The Apostle Peter thankfully qualifies this ‘everything’ for us as what we need for a godly life.

The Greek word translated as everything is pas – every and all manner. In terms of time it has an attached meaning of daily, calling immediately to mind the Lord’s Prayer where we are to pray for ‘our daily bread’- the here and now of our food needs.

Godly life – is eusebeia and zóé – godliness/holiness/piety and life in a literal and figurative sense.

Roll up your ‘desire’ list and through it into the rubbish bin.

Be assured, however, that we will be given everything we need to follow Christ and God in a manner after the Gospel message.

Everything we need comes from our knowledge of him.

The word for ‘knowledge’ – epignósis – only occurs here and in Ephesians 4:13 and is better translated as acknowledgement, or recognition.

Our acknowledgement of him – God – allows us to enjoy his divine power which provides us with everything we need to continue to learn, grow, and impact others, to the best we can.

This passage doesn’t necessarily mean we have everything in advance, but we will have what we need at just the right moment for us.

As we grow in the Lord, we are given every thing to continue in that growth.

Daily Verse – Inwardly Renewed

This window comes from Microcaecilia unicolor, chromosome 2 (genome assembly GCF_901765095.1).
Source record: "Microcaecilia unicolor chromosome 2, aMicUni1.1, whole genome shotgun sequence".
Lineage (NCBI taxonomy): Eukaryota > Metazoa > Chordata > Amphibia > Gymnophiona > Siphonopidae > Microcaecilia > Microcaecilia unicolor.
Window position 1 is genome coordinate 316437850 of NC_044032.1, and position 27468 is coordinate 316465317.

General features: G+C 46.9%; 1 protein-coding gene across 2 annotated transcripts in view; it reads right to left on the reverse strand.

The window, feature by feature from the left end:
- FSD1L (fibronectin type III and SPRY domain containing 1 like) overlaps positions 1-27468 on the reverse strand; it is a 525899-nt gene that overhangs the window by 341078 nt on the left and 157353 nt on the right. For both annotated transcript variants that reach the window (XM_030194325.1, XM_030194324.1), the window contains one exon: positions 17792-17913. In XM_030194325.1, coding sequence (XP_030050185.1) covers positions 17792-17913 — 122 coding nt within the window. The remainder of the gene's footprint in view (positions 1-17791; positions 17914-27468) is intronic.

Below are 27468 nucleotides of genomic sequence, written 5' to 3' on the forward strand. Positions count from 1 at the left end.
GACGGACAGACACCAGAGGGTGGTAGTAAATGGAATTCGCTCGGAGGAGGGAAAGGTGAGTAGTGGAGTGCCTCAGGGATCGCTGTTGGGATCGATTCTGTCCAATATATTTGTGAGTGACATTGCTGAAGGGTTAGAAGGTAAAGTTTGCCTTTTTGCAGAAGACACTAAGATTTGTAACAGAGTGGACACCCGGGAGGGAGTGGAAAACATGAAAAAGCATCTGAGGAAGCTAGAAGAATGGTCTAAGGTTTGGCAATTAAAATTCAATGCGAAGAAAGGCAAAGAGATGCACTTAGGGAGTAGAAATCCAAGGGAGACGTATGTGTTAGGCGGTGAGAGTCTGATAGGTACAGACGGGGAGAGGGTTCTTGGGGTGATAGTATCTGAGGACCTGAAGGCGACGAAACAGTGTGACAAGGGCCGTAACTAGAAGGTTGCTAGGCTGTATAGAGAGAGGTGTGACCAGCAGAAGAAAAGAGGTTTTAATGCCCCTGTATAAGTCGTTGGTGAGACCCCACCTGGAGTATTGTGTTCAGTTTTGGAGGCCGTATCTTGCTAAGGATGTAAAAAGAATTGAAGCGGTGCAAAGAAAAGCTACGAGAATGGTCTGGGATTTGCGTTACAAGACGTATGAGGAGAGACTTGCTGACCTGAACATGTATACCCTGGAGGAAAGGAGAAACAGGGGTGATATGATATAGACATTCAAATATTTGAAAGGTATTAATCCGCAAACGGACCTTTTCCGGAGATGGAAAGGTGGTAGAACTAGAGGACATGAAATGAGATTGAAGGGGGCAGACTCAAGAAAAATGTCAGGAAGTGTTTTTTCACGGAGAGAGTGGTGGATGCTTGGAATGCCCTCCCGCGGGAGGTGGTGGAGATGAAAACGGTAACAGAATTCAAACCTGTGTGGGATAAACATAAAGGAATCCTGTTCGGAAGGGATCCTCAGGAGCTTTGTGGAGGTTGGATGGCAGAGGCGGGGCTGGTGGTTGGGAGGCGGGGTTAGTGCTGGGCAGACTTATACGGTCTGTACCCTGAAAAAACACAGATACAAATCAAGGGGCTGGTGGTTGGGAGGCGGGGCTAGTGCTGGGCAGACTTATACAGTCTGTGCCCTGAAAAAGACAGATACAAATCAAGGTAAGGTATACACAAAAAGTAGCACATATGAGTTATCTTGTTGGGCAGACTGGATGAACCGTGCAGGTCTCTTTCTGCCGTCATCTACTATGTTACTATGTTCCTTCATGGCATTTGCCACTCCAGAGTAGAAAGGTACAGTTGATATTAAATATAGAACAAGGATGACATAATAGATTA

Therefore we do not lose heart. Though outwardly we are wasting away, yet inwardly we are being renewed day by day.

2 Corinthians 4:16 NIVUK

In this verse the Apostle Paul draws attention to the difference between our physical and spiritual presence.

Outwardly we are ‘wasting away’ – we are wearing down or out, our bodies follow the natural process of aging and weaken.

One of the key characteristics I appreciate about Paul is that he is direct and straight with his audience and us.

He doesn’t pull any punches in his assessment of us but, likewise, he then takes us to the other end of the scale, and both can be difficult to digest or come to terms with.

Inwardly – esó – that which is within, the presence of God through the Holy Spirit, is being renewed – anakainoó.

This is the only occurrence of anakainoó in the New Testament, and probably the best way to understand it is with the word ‘renovate’.

Whilst the exterior of us maybe be getting a little more aged and weather worn, inside – the spiritual connection with God – is being renovated – improved, updated, tidied up – day by day!

When times are tough, or our circumstances wear us down, remember that God is always with us and whilst we maybe focused on the outward situation, we are being renovated – adapted, changed, improved – on the inside to match the difficulty.